An obvious alternative to EJBs is direct SQL-calls to the database, via JDBC drivers. On the legacy system I was working on some programmers had used direct JDBC calls, some used EJBs. What was the benefit of each approach? It seemed the benefit of using JDBC was simplicity. What was it for EJBs?
I. HOW I CAME HEREWe started a project to upgrade an application from JBoss-4 to a newer version. But rather soon this started to seem a bigger project that we had hoped for, because of the difference in XML-dialects which define the EJBs on JBoss-4, vs. later versions.
The XML-definitions should have been backwards compatible of course, but were not. Even though there is an evolving standard for Java EE, all application-servers add their own XML definitions for server-specific configuration of them and EJBs that run on them. The standard itself may have evolved in incompatible ways. Or perhaps a newer JBoss version is enforcing it more strictly. This seemed to be the disadvantage of EJBs.
Trying to start the new JBoss with the old application gave obscure error-messages we couldn't make sense of. Remedies for some errors were found on the web, but other errors remained. And new ones seemed to emerge every time one was solved.
It was unclear not only how to get rid of the error-messages, but also how much time it would take to get rid of all of them. And it is bad to start a project whose duration you can't estimate.
A JBoss installation has two main parts: A web-server which on JBoss-4 is Tomcat, and the "JBoss proper". Both of these are large systems on their own. To understand and tune the whole system you also need to understand how they work together.
Would it be possible to run the system JUST on Tomcat? That would cut (at least) in half the area of expertise needed to maintain and port the system from one platform-version to the next, now and in future.
But if we used only Tomcat we couldn't use EJBs. They only run on 'true application servers', like JBoss, WebSphere, GlassFish, etc. They do not run on 'mere web-servers' like Tomcat.
Did we really need the EJBs? They were used heavily by the application in question, about 100 EJBs in total. Would it be possible to get rid of them and replace them with something simpler?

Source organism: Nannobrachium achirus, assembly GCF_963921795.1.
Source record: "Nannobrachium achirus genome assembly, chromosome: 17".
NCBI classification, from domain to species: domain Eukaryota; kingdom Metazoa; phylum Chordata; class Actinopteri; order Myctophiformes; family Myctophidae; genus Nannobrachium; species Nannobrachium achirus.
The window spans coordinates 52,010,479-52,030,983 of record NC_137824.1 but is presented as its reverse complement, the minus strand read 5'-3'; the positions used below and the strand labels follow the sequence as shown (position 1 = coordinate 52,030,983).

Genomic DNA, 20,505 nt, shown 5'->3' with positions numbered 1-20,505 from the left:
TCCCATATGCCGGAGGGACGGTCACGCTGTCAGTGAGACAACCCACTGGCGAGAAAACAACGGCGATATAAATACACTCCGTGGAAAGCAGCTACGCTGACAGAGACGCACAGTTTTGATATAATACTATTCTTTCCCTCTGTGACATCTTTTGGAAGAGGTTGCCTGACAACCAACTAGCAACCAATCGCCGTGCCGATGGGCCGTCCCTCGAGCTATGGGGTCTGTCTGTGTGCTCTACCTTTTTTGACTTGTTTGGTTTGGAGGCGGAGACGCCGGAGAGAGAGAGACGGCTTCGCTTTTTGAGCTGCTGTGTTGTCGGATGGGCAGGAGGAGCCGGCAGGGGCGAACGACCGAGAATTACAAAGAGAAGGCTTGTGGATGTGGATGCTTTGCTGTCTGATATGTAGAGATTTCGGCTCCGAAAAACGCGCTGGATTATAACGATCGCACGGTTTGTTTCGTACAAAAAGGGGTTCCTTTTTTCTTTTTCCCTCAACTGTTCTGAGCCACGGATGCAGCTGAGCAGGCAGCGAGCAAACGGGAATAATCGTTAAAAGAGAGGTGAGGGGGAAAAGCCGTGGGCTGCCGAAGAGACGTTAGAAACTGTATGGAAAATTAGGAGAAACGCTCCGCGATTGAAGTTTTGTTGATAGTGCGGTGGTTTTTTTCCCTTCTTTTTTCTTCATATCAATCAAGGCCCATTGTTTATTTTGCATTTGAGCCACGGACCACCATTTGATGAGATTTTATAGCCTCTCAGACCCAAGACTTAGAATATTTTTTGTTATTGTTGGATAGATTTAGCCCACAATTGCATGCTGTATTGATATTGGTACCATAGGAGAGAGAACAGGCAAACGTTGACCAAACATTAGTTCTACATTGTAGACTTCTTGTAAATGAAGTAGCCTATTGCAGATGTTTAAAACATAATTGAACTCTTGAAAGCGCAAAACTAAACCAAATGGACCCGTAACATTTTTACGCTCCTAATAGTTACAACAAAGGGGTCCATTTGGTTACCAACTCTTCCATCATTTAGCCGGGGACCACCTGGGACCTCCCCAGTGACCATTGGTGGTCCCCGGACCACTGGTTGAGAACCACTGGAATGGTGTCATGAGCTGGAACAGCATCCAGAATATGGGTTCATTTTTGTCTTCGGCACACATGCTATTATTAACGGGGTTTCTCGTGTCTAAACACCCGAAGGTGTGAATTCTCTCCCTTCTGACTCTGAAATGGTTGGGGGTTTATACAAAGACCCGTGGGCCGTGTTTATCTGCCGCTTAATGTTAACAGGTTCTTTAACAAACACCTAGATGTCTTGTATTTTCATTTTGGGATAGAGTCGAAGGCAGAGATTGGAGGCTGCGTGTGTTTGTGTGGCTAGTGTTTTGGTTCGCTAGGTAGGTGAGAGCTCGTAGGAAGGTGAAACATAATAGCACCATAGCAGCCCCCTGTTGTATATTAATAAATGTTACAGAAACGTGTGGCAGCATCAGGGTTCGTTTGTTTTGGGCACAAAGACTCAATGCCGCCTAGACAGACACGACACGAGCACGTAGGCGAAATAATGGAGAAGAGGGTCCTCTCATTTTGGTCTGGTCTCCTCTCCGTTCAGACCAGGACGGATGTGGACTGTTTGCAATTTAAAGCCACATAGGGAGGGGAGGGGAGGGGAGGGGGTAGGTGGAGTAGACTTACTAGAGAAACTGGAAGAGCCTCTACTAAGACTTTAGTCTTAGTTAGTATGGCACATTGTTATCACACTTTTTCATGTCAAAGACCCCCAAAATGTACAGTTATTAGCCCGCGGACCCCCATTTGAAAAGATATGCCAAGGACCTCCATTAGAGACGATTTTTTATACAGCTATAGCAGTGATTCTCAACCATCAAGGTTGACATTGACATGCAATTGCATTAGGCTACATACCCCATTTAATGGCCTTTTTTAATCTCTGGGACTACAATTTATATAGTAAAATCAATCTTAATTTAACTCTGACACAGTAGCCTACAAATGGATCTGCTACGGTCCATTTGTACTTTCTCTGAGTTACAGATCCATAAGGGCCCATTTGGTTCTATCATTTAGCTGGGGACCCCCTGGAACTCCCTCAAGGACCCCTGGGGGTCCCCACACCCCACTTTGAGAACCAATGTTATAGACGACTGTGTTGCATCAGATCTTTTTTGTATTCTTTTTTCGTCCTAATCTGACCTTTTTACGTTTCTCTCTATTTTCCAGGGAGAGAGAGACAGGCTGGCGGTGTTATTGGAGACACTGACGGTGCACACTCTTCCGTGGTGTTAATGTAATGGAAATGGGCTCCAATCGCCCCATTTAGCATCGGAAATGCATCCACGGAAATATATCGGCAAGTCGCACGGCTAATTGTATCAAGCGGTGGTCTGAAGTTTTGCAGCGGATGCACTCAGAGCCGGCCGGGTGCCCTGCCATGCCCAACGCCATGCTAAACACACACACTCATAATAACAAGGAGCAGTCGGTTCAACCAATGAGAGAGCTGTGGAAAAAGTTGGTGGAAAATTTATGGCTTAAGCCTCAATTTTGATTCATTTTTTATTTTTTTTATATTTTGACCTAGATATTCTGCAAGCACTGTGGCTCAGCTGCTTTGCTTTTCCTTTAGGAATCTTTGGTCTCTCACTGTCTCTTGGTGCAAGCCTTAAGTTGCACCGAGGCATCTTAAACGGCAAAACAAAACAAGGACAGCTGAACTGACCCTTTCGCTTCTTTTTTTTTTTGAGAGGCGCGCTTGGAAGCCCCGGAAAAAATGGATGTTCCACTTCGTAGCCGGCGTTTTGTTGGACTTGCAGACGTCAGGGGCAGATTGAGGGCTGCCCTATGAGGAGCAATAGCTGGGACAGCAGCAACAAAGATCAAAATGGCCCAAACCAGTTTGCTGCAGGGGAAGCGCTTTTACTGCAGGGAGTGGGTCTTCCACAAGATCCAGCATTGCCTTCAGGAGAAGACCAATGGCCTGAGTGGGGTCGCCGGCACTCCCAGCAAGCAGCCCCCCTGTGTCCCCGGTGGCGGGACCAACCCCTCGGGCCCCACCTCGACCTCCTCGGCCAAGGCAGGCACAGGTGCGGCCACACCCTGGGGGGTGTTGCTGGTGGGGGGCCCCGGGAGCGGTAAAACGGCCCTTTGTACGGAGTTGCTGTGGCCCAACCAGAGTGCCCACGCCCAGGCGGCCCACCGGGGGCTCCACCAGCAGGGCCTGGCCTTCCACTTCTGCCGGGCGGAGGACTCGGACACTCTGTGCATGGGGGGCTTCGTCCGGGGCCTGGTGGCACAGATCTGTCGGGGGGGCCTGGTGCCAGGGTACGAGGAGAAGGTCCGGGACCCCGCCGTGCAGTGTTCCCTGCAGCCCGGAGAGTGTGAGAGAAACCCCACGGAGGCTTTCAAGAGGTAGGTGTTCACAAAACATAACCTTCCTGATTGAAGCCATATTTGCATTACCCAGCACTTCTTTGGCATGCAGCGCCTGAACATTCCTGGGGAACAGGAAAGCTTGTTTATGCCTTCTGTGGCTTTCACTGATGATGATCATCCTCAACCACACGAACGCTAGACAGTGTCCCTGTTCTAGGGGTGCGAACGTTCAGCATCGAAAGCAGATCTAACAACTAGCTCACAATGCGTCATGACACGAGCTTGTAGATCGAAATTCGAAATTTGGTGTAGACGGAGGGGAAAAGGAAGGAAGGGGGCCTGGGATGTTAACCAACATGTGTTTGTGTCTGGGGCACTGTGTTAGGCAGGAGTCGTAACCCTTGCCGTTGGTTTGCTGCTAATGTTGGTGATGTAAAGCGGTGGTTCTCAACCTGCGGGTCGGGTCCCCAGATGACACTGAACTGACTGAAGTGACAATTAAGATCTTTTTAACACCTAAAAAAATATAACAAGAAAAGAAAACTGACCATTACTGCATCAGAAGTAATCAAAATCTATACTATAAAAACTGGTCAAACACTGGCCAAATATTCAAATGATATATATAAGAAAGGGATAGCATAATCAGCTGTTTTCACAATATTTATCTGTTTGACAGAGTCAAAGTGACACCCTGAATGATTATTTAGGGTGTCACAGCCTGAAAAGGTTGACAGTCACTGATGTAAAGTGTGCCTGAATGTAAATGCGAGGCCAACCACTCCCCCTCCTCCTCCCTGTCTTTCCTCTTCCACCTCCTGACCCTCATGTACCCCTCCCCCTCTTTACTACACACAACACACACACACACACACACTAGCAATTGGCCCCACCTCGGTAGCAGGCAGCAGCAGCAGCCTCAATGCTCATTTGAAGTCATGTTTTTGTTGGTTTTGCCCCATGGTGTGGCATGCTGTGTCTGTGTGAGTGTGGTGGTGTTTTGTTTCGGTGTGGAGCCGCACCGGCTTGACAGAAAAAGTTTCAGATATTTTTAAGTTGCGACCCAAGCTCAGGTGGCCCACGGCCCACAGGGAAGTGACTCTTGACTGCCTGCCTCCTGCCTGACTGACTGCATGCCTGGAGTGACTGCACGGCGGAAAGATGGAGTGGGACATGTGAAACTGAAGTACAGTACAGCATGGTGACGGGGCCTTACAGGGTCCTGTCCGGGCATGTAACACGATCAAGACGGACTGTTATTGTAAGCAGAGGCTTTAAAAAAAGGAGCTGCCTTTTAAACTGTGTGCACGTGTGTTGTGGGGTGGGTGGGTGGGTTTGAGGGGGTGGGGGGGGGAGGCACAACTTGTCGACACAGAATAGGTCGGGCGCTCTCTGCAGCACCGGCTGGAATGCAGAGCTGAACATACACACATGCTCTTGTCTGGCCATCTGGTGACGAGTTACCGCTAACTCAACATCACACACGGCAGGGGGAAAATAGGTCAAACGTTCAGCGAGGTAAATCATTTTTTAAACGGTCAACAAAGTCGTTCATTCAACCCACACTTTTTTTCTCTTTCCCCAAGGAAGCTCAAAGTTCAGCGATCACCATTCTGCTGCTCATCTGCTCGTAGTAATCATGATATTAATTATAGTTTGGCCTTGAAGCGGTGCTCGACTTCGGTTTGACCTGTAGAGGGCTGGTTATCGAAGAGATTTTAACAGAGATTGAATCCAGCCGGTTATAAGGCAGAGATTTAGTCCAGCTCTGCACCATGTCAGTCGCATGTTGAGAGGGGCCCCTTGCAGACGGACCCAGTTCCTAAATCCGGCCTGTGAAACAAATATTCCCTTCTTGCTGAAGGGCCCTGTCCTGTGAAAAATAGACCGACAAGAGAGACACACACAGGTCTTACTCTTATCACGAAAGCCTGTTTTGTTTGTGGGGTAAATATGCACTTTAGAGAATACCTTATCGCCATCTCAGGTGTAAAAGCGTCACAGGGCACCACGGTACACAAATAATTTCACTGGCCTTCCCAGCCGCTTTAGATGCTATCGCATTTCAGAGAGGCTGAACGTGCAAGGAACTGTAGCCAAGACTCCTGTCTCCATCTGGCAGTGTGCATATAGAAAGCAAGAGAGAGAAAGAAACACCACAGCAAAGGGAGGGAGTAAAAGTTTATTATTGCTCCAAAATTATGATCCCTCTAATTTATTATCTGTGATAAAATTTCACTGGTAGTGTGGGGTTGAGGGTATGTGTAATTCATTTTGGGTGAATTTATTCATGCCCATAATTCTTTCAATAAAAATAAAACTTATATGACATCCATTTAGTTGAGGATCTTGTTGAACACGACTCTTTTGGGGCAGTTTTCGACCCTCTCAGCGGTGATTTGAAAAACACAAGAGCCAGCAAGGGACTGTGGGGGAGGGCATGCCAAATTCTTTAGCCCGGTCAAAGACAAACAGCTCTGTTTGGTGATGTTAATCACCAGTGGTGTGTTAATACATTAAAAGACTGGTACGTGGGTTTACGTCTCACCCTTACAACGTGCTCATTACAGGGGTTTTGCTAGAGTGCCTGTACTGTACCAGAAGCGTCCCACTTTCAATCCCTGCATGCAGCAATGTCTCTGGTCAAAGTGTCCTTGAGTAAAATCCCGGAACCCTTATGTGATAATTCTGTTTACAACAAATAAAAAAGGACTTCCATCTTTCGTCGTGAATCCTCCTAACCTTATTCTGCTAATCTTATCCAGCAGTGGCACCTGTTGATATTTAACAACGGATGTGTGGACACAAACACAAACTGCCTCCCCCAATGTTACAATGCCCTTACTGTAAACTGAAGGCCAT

And only then, after working with EJBs so long I started to see their value. But I also started to see they could be replaced with Plain Old Java Objects (POJOs) - IF we understand why EJBs are needed in the first place. So, after this lengthy but necessary introduction let me try to answer that question.
II. WHAT EJBs DOThere are three main types of EJBs: 1) Session Beans, 2) Entity Beans 3) Message Beans. Rather than describe each on its own, it helps if we can first see what they all have in common, before looking at their differences.
What is common to all bean-types? That is the discussion I haven't found in any book or article so far. Which is perhaps the reason it took me so long to understand what they all are about.
Clearly they are all part of the same standard. That is one thing they have in common. They are all programmed in Java AND XML, or alternatively in Java and Java annotations.
But they seem very different in purpose. Session Beans help you deal with user-sessions on the web. Entity Beans help you deal with database interactions. Message Beans help you deal with batch-processing jobs. Is there really any common purpose to them? Were they grouped together simply because we like the word "bean" so much?
Here's the one thing in common about their purpose: All EJBs help implement persistence.
Entity Beans persist your data in the database. Session Beans persist the memory of user actions during a web-session. Message Beans persist tasks the user may initiate during the session, so they can be performed later.
The REASON we need help in persisting things is that web is a stateless protocol. It is just a set of requests and responses. Enterprise Java Beans allow you to implement (the three types of) state on top of the HTTP -protocol.